Withdrawal.

I’ve only done one session of Bikram yoga since the 60 day challenge ended on Friday. not that I haven’t wanted to, my kit is ready and I desperately tried to squeeze another session in but the developments over the 60 days have left my plate well and trully filled up.

At the forefront, http://www.MusicHuntersGB.com is holding a Rock ‘N Blues night tomorrow with an amazing lineup. This in turn requires equimpent in abundance, far more that for the acoustic night and I’ve certainally spent a pretty penny to ensure that no one will be left unable to play … This has involved fitting and entire drum kit into my peugeot 206, dashing up to Denmark Street in my lunch break, covering my house in freshly printed flyers and ineveitably missing yoga.

I have narky moments, although I do recognise this is part of an ‘old’ me that won’t be staying. I’m not craving good food as much, but I’m still not too inclined to eat a tonne of junk food. Last night I braved the smoothie making attempts, inspired by a colleague. I wans’t brave enough to add the Kale and Spinnach, however the pears, apple, celery, cucumber and tomatos were plenty adventurous enough for me. I was tempted to put in all sorts – chilli, Worscter sauce, yogart… I’ve only drunk some so far. I findit to be a little too thick to drink confortably and as I’m not craving health food righ now I’m a little indifferent to it. Maybe later.

I promised to update you on the 60 day side effects…

On the day of the 60th session I experienced a densely packed hour/hour and a half of boiling energy that I struggled to manipulate due to my desk job. The intensity subsided and I didn’t experience the same delight (odd word, but fitting) that I did after 40 days however I did have a very interesting experience that I unfortunately can’t relay on this blog… I intend to research that further. So far I’ve learned more about what Tantra means to yoga and the way we deprogramme and reprogramme our minds and bodies through practice.

I’m not keen on the way yoga makes me sound when I talk, mostly becasue I live with someone who is overly sceptical of it all. ‘Mind, body and soul’ are words I would have used far more easily as a teenager but the preception that people quickly have when faced with those words is a difficult one to work with. When I read about it, though, I feel like I understand 1000%.

To add insult to injury, the Bikram community seems a little under fire (re-visit the ‘cult’ post) since recent revelations. I’ve hit a couple of times on the practices of this man – not in the yoga room. Some describe him as a guru, and I’ve been hugely impessed at the series he created, however I’ve not found that much to like about his personality beyond his earlier days. I don’t begrudge his money or success, I don’t feel uncomfortable with the fact he loves high value cars and to be surrounded by women. I have been more concerned by listening to the interviews of previous law suits – he certainally appears to sound racist, sexist and lecherous. Worse, although he verbalises what he know is the ‘right’ answer in inteveriew, it is done so with an element of contmept and amusement suggesting that everything put to him was probably true. I found myself considering this in classes and what teachers think of him. They certainally speak highly of Bikram and his beliefs, relaying phrases with adoration. At times I’ve wondered if they know something else, if the interviews are out of context in some way.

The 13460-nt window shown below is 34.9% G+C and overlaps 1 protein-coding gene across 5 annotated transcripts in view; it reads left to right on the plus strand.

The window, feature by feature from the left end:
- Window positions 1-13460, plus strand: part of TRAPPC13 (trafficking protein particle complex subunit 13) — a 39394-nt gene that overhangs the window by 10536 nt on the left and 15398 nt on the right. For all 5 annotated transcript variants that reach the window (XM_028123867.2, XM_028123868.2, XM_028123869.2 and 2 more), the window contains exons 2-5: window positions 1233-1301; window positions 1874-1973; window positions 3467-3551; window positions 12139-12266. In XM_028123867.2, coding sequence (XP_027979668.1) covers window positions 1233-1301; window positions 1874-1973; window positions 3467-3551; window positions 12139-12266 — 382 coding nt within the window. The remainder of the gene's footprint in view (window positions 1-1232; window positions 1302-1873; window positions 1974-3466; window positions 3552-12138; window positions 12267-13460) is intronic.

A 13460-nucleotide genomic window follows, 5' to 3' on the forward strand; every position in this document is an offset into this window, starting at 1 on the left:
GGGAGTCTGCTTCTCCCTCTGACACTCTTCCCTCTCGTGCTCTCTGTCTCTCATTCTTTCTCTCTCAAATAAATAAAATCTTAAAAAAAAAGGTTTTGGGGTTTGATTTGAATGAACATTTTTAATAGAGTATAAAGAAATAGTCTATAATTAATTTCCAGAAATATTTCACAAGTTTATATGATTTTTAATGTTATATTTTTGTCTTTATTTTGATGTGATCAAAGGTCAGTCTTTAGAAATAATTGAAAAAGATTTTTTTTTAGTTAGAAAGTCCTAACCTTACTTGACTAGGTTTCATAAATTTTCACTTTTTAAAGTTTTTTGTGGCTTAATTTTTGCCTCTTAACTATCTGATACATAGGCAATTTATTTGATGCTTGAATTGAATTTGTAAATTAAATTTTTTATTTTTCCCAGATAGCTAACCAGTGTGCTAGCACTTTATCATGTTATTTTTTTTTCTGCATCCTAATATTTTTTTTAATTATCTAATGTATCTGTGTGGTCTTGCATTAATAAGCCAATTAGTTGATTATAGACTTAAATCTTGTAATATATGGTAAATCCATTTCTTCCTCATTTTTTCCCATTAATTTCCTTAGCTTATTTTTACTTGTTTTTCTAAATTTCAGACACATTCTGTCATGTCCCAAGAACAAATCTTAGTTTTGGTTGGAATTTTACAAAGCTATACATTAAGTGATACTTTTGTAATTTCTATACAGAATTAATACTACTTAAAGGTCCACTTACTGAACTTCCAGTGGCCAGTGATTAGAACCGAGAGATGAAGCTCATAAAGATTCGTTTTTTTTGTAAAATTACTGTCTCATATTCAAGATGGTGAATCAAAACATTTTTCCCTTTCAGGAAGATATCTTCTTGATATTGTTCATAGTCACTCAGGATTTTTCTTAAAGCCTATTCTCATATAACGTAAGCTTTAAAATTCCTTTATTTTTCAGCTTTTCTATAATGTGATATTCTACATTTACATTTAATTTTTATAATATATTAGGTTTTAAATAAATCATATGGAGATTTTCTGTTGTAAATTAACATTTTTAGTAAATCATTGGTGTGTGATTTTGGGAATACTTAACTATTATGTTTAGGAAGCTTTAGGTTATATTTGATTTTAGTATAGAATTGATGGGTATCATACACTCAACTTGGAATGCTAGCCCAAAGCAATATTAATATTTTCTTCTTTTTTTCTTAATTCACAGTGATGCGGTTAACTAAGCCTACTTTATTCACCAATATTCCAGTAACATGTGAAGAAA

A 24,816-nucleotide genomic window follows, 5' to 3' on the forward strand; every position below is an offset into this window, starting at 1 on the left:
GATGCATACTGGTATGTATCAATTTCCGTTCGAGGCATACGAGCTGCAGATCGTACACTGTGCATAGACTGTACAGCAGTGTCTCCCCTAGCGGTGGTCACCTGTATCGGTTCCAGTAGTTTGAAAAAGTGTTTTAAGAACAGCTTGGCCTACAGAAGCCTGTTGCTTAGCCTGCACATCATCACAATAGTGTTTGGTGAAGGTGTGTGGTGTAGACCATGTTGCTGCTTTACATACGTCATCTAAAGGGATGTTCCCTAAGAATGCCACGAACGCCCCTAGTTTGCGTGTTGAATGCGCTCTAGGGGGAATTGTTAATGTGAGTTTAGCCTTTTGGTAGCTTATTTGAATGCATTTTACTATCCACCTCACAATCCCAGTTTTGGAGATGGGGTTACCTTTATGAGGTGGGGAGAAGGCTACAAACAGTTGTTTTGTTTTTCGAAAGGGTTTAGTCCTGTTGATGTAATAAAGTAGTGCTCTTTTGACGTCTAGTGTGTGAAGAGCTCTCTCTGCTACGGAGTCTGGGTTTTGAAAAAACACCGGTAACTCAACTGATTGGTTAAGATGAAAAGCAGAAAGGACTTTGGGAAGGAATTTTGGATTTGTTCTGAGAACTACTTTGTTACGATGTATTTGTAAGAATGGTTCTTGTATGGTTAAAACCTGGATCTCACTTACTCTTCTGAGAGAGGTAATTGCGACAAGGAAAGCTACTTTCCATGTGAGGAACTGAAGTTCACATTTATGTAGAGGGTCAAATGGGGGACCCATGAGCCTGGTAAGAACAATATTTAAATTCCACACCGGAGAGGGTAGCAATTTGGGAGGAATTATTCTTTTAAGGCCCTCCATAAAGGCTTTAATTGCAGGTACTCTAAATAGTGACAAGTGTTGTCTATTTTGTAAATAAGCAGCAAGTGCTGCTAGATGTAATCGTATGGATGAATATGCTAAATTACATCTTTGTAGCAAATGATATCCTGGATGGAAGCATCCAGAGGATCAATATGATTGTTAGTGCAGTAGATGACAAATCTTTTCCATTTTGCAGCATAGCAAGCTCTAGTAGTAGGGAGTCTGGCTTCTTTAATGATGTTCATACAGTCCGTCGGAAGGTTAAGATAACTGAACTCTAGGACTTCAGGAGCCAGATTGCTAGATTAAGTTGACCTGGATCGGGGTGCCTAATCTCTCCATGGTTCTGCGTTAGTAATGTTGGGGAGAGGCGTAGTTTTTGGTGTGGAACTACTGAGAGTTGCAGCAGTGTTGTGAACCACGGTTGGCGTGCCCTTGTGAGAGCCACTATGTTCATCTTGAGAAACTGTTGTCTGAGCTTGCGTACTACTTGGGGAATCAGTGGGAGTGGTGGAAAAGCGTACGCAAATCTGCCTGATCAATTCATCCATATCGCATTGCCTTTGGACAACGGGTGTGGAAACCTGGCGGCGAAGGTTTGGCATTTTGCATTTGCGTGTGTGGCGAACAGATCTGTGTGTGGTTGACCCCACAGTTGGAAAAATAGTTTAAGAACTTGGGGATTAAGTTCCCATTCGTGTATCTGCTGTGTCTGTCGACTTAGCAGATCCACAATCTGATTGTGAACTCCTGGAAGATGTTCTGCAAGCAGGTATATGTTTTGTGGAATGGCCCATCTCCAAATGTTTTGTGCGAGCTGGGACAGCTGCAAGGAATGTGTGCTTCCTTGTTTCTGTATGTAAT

Nothing really prepared me for the new sets of allegations that have been released. I read these with a morbid fasicnation – this is not a sex offender that uses crude force or basic manipulation, drugs or empty promises. If true (I’m pretty convinced but that’s still open to discussion), this is a man who perhaps was once genuinely dedicated to his practice, to teaching, pushing people on to achieve their best who has himself grown into dark corners of his personality and inflicted torment, pain on those he’s drawn close into his circle. The use of exhaustion (presumably through practice) is a sickening dimension that as a criminology student and crime analyst I have never come accross before – but makes perfect sense

The Guardian Report

Benjamin Lorr’s view (before the new cases)

It leaves a bad taste in the mouth and me in a quandry. It is not so easy to rave about practicing Bikram yoga with pride, yet one of the threats made to a victim was alledgedly the impact of destorying the Bikram yoga community. This is an unknown quantity, yet the people who run and teach the practice are not Bikram Choudhury – they are yoga practitioners who reach out, help, support and encourage their students to become the best they can through practice. The benefits to be are undeniable, I certainally couldn’t give up the series now – I’m happier, stronger, eating better, taking bad news well and finding more good news in what was previously mundane… and I love the yoga community.

I’m settling on a conclusion that perhaps the studios will have to focus less on the big greasy man on the podium, but that the practice and studios that exist will thrive and continue to help people re-align their minds and bodies as well as facing the amalgamation of experiences that the practice provides. After all, the postures already existed…

I’d love to know everyone elses views on this, I feel pretty dissapointed that the name ‘Birkam’ is so integral to the new corner stone in my life and desperately hope that the victims receive the justice they serve and that thousands continue to experience the health and wellbeing benefits of hot yoga and the series simultaneously.

I have no opportunity to practice until Monday, so perhaps I’ll use the time to reflect. I do miss it, though!

 

 

 

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